One of the inherent problems of photography, from the point of view of a fine art medium, lies is its capacity to produce endless series. Unfortunately it is sometimes the case that curators of photographic exhibitions seem unable to edit an over-expansive oeuvre into something that is more about quality and quantity.
Another variation on the photographic paper theme came in the form of a corner arrangement of a shiny black grid. This work offered another genuflection to conceptualist art of the 1960s this time with specific reference to minimalism. And if one is dazzled by minimal-conceptual art to the extent that one can stand in front of this black glossy grid and admire its random reflections, then one can appreciate its reference to another classic of conceptualism, John Cages’ 4’33”, 1952, (artintelligence). 4’33” was inspired by Robert Rauschenberg’s first (frameless) white painting, 1951, (artintelligence) in which we are invited to meditate upon the play of changing light and shadows upon its Zen blankness.
Yet another conceptualist self-reflexive comment on the nature of photography is evident in a mercifully short video of the roller trough of an offset lithography press filled with thick, glistening, red printing ink (see video still above). One thinks immediately of the viral proliferation of photography in mass-produced print media (in which Tillmans began his photographic career) that occurred via the magic of photomechanical reproduction. Walter Benjamin was the first to point to the significance of this phenomenon for painting in his 1936 Work of Art essay; and Roy Lichtenstein presented a similar thesis via his dot-screen paintings of the 1960s.
Art theorists talk about the problematic nature of “illustrating theory” and I would say that Tillmans’ offset-lithography video is a classic case. Despite its luscious glossy redness, it is fundamentally academic and fossilised. It has none of the vivacity of Tillman’s Turner Prize installation.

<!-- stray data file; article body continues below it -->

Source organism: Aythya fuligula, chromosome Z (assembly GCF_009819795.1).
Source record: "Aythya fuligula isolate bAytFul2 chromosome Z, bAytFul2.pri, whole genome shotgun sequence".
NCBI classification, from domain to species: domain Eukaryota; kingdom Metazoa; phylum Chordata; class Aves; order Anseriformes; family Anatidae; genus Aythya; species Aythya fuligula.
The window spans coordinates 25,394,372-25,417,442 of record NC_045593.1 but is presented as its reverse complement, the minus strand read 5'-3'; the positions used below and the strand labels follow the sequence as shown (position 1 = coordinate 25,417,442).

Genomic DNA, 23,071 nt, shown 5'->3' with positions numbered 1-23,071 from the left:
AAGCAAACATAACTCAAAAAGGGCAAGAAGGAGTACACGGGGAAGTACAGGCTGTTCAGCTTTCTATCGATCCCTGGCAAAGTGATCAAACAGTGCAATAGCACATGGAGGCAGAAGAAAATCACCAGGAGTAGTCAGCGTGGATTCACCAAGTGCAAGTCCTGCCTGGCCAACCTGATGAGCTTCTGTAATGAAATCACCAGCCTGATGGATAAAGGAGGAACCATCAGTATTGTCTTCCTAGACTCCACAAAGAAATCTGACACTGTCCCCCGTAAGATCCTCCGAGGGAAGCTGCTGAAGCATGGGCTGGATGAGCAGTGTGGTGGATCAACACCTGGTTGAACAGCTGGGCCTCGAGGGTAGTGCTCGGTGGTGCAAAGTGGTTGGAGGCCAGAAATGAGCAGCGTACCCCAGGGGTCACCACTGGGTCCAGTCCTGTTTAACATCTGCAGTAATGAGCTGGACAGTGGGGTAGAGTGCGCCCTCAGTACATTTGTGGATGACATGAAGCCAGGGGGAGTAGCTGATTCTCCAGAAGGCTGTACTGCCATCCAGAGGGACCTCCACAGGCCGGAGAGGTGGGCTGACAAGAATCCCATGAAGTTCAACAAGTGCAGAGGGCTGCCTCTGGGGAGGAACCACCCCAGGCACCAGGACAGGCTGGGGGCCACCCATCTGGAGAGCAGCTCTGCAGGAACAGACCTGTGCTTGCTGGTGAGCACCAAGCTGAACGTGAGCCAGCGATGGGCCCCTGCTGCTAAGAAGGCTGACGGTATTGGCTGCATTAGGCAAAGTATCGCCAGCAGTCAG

But Tillmans is more successful when he sets out to emulate gestural abstract expressionist painting via the medium of photography. He does this very well either by manipulating a straight photograph with graffiti-like marks, or by mark-making alone. Again, true to his investigation of the inherent nature of the second generation colour photographic medium, Tillmans does not use digital manipulation (which is third generation): or at least that is the message that we receive about him from his commentators. Apparently it is all done in the darkroom. But the sheer scale of some of these abstract works, which so self-consciously compete with the scale of abstract expressionist paintings, makes one wonder how he does it. Does he work on the paper or film? If it is paper then the process would be even closer to painting. Either way, if he does all of this himself then we should pay our respect because there are many fine artists today who are so conceptually inclined that they do not bother to actually produce their own works of art.
Finally, there were a lot of vitrines in this exhibition, bursting at the seams with what appears to be Tillmans’ massive archive of images and texts from a variety of sources. There was also an “installation” that consisted entirely of such vitrines. The vitrines give the viewer some insight into the thought processes of the artist but, like the photographs, there were just too many of them to take in.